In the week since the government's top suspect in the 2001 anthrax attacks committed suicide, a sometimes bizarre portrait of 62-year-old Army scientist Bruce Ivins has emerged. But while Ivins had access to the deadly toxin and his therapist's portrayal of him is haunting, there are a number of unanswered questions in the FBI's case against Ivins.

Some may be answered when the Justice Department unseals key documents detailing its evidence against Ivins. Others will remain unanswered, adding more uncertainty to an already mysterious case.

Below are some of the biggest unanswered questions in the "Amerithrax" case and the possible answers that have emerged so far.

Q: How could Ivins get access to powdered anthrax, since the biological warfare lab at Ft. Detrick did not deal with the toxin in that form?

A: There is no indication that authorities can prove Ivins made the powdered form of bacteria. Investigators say that in 2001, Ivins borrowed a device, known as a lyopholizer, capable of converting anthrax spores into powder. But some colleagues say it would have been difficult, if not impossible, for Ivins to do that unnoticed.


Q: How can the FBI link Ivins to the anthrax for certain?

A: The FBI used advanced DNA testing to track the anthrax that killed five people to a sample Ivins controlled, but as many as 12 others had access to it. It's unclear for now exactly how the FBI eliminated those others as suspects.


Q: What motive would Ivins have had to unleash an attack?

A: One investigative theory is that Ivins released the toxin as a way to test cures he was developing or a vaccine he had recently patented. But it's unclear whether the FBI can prove that. Ivins' therapist said the scientist had a history of homicidal and sociopath tendencies, but his friends say his mental deterioration was caused by the FBI's relentless pursuit.


Q: Did Ivins travel to Princeton, N.J., where the anthrax letters are believed to have been mailed?

A: Authorities cannot place Ivins in Princeton when the letters were mailed. And the only explanation for why he'd make the seven-hour round trip is bizarre. Authorities say Ivins was obsessed with the sorority Kappa Kappa Gamma, dating back to his own college days. The Princeton mailbox is not far from the school's sorority office , and authorities say Ivins had made unexpected visits to the sorority at other schools .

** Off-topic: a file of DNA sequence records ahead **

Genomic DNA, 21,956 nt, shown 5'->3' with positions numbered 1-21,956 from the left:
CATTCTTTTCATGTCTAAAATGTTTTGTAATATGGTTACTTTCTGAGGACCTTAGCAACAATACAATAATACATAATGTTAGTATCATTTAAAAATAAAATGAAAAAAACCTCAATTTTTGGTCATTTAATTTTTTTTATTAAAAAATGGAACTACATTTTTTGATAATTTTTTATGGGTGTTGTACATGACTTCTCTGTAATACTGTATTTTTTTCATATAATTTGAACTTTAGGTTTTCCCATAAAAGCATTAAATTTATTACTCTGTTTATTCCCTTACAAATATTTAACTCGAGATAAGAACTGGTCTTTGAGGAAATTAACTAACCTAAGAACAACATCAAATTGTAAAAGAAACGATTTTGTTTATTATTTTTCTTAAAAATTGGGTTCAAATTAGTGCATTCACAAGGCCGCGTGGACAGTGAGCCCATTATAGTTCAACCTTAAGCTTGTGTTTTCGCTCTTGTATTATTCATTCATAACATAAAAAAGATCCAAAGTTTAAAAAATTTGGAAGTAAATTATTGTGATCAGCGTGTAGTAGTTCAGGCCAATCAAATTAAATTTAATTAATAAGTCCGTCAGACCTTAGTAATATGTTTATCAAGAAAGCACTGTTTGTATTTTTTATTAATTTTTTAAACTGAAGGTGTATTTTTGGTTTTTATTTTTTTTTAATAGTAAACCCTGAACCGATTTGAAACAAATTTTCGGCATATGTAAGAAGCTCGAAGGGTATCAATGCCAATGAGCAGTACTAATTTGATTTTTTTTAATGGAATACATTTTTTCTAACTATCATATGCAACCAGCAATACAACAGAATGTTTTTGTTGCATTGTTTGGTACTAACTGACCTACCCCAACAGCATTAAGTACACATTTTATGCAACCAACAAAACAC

Q: Why target media organizations and politicians?

A: The FBI's initial behavior analysis said it's unlikely that NBC News, the New York Post and then-Sen. Tom Daschle were selected randomly. Analysts said the targets are probably very important to the offender and may have been the focus of his contempt. There is no indication, for now at least, that Ivins demonstrated such feelings. Under the theory that Ivins was testing his cure, lawmakers and media might drum up attention for the importance of anthrax drugs, but it's unclear whether there's any evidence about that.


Q: Has the FBI matched handwriting samples from the letters?

A: FBI handwriting analysts described a distinct writing style on the envelopes and letters sent along with the anthrax. The letters were all capitalized and block-style. The names and addresses tilted downward from left to right. The word cannot was written as can not. The numeral one was written quite formally. The writer selected dashes instead of slashes in the date 09-11-01. The FBI has seized numerous documents in the case but it's unclear whether the handwriting has been matched.